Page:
By Elisa Vele-Tabaddor
The other morning I awakened to an early sunrise and the sweet sound of birds tweeting outside my window–a much welcomed sign that Spring is approaching. Soon the trees will blossom, the temperatures will rise, and various migratory birds will brighten our local green space with stunning colors and song.
During their Spring and Fall migration, about 200 species of birds follow the Atlantic Coast Flyway travelling to Northern New England and Canada from the tropics of Florida and Central and South America and back again getting a ride on the Atlantic Gulf Stream. Between mid-April and mid-May is the best time to view the spring migration and catch sight of a variety of songbirds, warblers and hummingbirds.
Each year about 28 species of Warblers can be regularly spotted. More than 20 species of warblers have been seen on a good day at Swan Point. The greatest diversity of warblers usually peaks around mid-May but there are plenty near the end of April. (The Sun Chronicle, 2010). Look in tree tops, especially of oak trees, where they feed on the caterpillars munching on unfurling leaves.
Warbler sightings in Blackstone Park:
- Hooded Warbler
- Black & White Warbler
- Pine Warbler
- Blackpoll Warbler
- Mourning Warbler
- Wilson’s Warbler
- Canada Warbler
- Nashville Warbler
- Worm-eating Warbler
- Black throated Blue Warbler
- Magnolia Warbler
- Black throated Green Warbler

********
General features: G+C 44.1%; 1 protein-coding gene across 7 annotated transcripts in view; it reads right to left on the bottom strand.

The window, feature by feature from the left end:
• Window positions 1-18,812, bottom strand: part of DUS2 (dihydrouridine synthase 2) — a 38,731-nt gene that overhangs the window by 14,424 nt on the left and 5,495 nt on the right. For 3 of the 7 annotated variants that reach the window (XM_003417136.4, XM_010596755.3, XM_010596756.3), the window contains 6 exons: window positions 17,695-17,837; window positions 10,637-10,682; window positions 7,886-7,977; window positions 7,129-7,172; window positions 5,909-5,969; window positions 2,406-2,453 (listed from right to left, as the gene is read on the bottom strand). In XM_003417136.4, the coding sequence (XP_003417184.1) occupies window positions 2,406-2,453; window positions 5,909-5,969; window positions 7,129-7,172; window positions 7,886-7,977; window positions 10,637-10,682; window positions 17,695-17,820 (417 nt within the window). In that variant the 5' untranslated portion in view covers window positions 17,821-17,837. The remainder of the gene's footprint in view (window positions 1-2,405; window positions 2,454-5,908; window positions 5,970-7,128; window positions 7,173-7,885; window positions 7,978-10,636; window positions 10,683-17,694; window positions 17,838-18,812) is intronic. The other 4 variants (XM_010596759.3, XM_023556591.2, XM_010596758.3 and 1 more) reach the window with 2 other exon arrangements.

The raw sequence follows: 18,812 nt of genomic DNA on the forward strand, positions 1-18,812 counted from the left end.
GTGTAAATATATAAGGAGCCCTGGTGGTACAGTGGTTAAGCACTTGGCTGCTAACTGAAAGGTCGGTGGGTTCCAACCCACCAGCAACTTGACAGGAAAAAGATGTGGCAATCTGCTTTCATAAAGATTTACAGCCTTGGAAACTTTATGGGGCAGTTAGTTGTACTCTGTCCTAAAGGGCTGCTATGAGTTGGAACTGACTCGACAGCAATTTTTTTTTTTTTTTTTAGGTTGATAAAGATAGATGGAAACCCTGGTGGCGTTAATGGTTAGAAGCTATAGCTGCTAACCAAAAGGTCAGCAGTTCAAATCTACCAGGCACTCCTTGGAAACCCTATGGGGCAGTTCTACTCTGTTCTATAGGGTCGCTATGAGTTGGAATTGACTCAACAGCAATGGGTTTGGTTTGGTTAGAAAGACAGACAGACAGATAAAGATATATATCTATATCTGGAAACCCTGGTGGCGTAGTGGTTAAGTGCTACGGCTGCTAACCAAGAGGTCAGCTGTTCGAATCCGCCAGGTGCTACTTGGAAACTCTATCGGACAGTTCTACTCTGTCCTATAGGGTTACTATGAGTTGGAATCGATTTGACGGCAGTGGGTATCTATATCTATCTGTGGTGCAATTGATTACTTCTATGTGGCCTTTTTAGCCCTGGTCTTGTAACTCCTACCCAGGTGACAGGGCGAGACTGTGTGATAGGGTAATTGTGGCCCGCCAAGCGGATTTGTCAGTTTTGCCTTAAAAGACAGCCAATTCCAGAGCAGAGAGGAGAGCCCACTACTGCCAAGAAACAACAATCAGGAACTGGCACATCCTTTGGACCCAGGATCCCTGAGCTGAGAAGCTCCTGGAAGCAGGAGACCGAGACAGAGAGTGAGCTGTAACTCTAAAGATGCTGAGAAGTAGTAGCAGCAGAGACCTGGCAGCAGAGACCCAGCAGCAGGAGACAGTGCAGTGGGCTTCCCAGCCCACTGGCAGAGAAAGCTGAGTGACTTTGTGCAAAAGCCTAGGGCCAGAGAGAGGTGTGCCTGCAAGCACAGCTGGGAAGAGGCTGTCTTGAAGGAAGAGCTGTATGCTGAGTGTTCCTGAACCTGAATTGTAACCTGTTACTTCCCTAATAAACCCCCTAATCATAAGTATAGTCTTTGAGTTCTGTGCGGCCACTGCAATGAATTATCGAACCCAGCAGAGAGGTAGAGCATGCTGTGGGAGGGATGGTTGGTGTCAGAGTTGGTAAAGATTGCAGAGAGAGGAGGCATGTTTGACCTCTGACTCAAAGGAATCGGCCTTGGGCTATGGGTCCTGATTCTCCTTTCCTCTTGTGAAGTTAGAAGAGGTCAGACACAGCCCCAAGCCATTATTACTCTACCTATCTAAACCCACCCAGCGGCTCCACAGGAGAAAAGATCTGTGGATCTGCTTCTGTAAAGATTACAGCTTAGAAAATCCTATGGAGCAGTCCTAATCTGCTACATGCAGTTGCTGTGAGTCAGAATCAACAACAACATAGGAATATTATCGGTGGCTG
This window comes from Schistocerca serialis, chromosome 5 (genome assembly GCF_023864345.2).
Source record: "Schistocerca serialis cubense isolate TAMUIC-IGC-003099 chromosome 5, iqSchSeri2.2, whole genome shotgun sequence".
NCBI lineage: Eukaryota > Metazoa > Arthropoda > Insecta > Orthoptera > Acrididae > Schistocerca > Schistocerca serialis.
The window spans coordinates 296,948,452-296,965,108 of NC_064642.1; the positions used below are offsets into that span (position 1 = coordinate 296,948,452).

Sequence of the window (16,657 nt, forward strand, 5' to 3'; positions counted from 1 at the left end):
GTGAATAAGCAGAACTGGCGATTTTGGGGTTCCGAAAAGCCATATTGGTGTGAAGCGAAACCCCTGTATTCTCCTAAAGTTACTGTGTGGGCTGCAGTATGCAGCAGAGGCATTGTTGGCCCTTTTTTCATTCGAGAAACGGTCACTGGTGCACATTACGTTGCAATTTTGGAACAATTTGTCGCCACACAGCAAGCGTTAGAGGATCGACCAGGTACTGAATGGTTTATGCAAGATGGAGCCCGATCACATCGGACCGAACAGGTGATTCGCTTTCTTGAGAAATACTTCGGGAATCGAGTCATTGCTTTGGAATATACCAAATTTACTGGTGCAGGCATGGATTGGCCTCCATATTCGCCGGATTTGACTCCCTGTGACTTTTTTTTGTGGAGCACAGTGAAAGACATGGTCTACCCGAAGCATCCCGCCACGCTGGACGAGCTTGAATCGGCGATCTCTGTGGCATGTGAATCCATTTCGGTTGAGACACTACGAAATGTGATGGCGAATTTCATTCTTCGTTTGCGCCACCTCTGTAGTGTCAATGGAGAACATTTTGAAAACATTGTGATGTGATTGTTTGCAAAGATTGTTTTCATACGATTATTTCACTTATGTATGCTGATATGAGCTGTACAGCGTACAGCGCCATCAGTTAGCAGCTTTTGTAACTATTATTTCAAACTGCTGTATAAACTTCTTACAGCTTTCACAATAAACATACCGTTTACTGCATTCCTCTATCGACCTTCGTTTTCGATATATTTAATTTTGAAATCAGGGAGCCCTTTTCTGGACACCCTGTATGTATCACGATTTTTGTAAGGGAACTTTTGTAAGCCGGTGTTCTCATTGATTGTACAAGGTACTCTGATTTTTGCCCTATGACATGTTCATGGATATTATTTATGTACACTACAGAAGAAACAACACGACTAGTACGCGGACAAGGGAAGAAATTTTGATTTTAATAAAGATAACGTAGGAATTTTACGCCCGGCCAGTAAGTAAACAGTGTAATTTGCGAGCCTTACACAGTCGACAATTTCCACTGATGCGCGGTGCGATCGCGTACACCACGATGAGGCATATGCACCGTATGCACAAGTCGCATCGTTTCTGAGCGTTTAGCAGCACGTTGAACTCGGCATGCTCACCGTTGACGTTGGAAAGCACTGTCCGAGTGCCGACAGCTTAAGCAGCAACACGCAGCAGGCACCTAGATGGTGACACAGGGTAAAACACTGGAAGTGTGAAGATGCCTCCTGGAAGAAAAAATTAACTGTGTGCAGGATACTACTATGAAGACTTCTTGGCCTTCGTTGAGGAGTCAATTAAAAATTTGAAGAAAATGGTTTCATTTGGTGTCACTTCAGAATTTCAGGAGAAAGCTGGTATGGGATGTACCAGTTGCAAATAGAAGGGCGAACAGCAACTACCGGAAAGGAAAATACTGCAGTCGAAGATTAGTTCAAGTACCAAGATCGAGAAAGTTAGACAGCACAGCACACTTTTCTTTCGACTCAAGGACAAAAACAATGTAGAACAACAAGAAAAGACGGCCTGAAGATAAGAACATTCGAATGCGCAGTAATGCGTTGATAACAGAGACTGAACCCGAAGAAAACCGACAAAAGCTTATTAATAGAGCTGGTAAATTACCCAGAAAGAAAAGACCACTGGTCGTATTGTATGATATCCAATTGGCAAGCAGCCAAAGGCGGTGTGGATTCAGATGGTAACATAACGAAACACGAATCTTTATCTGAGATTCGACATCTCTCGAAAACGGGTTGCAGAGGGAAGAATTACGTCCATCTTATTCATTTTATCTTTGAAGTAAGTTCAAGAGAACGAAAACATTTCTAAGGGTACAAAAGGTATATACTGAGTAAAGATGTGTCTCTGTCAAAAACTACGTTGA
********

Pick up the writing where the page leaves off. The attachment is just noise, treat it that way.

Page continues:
- Palm Warbler
- Northern Parula
- American Redstart
- Common Yellowthroat
As our bird population burgeons in the Spring, it gets me thinking about what can we do to help protect and nourish the birds in and around Blackstone Park.
Individuals can pay attention to habitat and migration issues. They can also donate time and money to local conservation organizations that support wildlife habitats. Animal lovers can walk domestic cats and dogs in designated areas so as not to disrupt or destroy ground- or low-nesting animal life. They can also bypass areas of natural landscape that provide dense, protective nesting areas and wild seeds that nourish our bird population.
- Simply observing and recording the wildlife that you see while walking around or in the Conservation District can help. With the help of Brown University students, the BPC hopes to erect bulletin boards where passersby can note their sighting of birds and animals. Such records can be useful to scientists.
- Keeping neighborhood parks clean and free of debris and trash can also help protect wildlife. Use designated trash cans whenever visiting neighborhood parks and be a good neighbor by picking up trash in green areas.
- Avoid using toxic lawn chemicals.